The privacy scares and increase in hacking attacks over the last few years have significantly improved HTTPS adoption. Between the need to show users that the application is secure and the need to comply with standards such as PCI-DSS, HTTPS adoption has pretty much broken the roof. In addition, Google's move to list sites using HTTPS higher on search results and the availability of easy to use tools to enable HTTPS has also helped.
Troy Hunt, a well-known security expert, published a blog post where he called out two online retailers for leaking sensitive user data. One of the retailers had enabled a special “feature” on their website. If an email address was submitted at checkout, while not logged in, the website still presented all the shipping details related to that account. Theoretically, this meant that anyone could submit any email address, and if it existed on the website, all the shipping information (including mobile numbers) would be displayed!
When contacted regarding this issue, the e-retailer responded –
The privacy implications of this “feature” are quite scary. It leaks user’s data very simply, without any “hacking”. Setting that aside, the misconception that turning on HTTPS alone protects the site and its users is even scarier. HTTPS only secures against eavesdropping by encrypting the traffic. It cannot protect against misconfigurations of this type. The feature may make the site easier to use, but that should have been balanced against the privacy implications and authentication should have been enabled.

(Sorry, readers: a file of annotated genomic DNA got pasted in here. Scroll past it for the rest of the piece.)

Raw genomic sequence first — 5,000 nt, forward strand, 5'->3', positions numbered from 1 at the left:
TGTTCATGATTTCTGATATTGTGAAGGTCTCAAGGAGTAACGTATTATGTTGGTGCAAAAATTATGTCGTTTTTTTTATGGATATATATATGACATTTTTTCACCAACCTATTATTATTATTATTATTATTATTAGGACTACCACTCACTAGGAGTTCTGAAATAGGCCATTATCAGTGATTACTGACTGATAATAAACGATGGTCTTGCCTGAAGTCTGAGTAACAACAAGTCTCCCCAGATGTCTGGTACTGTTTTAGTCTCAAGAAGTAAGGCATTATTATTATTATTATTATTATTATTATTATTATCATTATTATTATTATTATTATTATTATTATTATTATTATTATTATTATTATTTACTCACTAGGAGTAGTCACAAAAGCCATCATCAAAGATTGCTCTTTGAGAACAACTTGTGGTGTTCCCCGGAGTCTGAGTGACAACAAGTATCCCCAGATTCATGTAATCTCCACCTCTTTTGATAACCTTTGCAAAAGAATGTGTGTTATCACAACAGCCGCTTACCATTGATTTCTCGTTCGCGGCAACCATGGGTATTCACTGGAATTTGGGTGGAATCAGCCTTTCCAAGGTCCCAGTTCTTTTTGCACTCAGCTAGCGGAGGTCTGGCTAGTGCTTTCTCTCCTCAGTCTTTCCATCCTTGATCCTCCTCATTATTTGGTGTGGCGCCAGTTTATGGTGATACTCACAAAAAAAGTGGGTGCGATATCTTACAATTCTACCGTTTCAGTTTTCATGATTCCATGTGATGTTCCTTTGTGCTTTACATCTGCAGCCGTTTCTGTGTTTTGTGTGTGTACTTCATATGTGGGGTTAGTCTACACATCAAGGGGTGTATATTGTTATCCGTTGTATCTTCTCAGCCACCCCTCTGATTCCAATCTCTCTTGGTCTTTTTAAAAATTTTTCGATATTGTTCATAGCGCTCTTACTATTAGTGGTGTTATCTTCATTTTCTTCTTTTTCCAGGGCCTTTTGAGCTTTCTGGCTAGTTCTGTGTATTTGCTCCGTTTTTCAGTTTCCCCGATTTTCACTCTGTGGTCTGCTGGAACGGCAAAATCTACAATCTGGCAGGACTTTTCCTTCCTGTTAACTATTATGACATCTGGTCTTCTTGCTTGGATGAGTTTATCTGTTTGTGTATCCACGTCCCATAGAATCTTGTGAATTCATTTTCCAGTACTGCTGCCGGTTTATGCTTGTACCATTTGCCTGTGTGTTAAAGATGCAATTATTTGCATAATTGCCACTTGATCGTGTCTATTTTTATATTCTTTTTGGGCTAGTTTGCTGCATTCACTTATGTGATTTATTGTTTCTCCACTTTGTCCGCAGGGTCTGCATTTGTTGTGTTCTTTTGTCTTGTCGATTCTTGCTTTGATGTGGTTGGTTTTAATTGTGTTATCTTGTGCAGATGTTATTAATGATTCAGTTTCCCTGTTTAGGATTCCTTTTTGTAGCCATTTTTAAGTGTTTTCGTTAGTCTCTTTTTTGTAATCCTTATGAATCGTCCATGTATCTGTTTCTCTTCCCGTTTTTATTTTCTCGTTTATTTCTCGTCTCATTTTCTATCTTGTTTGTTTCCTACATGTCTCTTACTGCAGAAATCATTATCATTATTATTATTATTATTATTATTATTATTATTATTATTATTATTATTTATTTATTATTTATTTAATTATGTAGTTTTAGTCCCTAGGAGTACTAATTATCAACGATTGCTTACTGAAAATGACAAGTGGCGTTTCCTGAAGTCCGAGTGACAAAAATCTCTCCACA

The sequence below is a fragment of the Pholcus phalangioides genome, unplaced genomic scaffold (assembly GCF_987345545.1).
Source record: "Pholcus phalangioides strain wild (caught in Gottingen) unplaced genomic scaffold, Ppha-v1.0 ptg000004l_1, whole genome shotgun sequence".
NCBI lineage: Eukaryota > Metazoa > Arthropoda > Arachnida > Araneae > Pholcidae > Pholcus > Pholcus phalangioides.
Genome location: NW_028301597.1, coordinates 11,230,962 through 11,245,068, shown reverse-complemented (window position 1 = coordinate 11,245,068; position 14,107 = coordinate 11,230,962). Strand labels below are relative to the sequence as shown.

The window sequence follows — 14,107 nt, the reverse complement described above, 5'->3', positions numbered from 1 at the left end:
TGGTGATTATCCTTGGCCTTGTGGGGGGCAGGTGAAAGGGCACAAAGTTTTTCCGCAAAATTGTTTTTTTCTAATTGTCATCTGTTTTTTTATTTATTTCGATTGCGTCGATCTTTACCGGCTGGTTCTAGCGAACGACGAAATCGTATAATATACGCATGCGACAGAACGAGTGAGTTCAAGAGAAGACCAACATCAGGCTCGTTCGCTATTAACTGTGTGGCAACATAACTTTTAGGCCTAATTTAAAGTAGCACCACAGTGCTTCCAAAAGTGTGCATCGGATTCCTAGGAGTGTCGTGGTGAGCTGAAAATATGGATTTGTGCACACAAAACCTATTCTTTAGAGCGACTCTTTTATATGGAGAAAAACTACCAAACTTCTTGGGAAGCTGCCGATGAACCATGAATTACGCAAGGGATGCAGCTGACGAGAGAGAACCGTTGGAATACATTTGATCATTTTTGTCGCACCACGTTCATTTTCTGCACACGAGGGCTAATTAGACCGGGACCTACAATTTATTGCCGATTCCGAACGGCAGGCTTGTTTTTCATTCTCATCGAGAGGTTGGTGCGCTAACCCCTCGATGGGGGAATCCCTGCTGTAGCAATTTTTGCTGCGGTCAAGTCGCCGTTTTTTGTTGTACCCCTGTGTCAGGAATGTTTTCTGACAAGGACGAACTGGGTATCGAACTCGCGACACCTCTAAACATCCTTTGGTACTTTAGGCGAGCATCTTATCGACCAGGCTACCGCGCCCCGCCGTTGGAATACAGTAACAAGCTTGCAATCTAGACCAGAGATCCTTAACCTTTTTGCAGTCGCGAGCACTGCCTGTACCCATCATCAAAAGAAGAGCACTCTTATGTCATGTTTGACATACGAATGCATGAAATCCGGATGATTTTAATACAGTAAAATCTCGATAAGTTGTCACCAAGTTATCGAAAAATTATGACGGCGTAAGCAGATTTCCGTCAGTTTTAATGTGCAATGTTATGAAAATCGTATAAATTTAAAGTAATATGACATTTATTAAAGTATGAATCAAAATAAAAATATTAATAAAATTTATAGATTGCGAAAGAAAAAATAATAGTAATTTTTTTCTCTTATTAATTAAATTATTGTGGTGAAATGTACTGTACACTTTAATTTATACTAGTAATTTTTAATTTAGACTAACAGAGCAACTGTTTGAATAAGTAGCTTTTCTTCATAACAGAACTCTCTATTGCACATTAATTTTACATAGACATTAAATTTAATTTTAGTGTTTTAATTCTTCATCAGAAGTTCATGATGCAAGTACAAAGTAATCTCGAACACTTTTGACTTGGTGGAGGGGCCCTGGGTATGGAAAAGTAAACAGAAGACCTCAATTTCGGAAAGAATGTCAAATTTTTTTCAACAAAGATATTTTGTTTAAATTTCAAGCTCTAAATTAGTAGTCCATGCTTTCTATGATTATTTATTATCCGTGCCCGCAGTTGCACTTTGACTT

User privacy implications aside, the website should have also looked at other business-impacting possibilities. A competitor could have automatically run a list of email addresses against the site, scraped all the user data, and used it for an advertising campaign. Further, the site could have broken privacy laws in their jurisdiction, leaving them open to legal action.
HTTPS adoption is a requirement for all websites and applications on the Internet today. In a time where the conversation on user privacy and data theft is front and center, it allows websites to provide easy security against many attacks and secures their users with ease. However, it is not a panacea for all types of attacks. Web application owners and users should educate themselves on the basics of web security and ensure that they are protected always.
Securing your web application need not be difficult. The Barracuda Web Application Firewall exists to secure your web applications easily and provide you with peace of mind. Once you deploy the Barracuda Web Application Firewall in front of your web application, it is trivially easy to setup a HTTPS front end and enable complete application security. The Barracuda Web Application Firewall provides complete security against all web attacks, including DDoS and Web Scraping. We offer several deployment options, including physical and virtual appliances, and Azure, AWS, and vCloud Air. Try it in your environment for 30 days, risk-free.
Earlier this year we announced the release of the Barracuda Vulnerability Manager. This is a tool that is used to assess vulnerabilities in websites and applications, and is easily integrated with the Barracuda Web Application Firewall. It is available to Barracuda customers and authorized resellers at no cost for a limited time. Try it today via Barracuda Cloud Control.
Tushar Richabadas is a Product Manager for the Barracuda Web Application Firewall team in our India office. You can connect with him on LinkedIn here.
Tushar Richabadas is Senior Product Marketing Manager, Applications and Cloud Security, Barracuda. Prior to this role, Tushar was a Product Manager for the Barracuda Web Application Firewall and Barracuda Load Balancer ADC, with a focus on cloud and automation. Tushar has a wide range of experience, from leading networking product testing teams and technical marketing for HCL-Cisco. Tushar closely tracks the rapidly increasing impact of digital security and is passionate about simplifying digital security for everyone.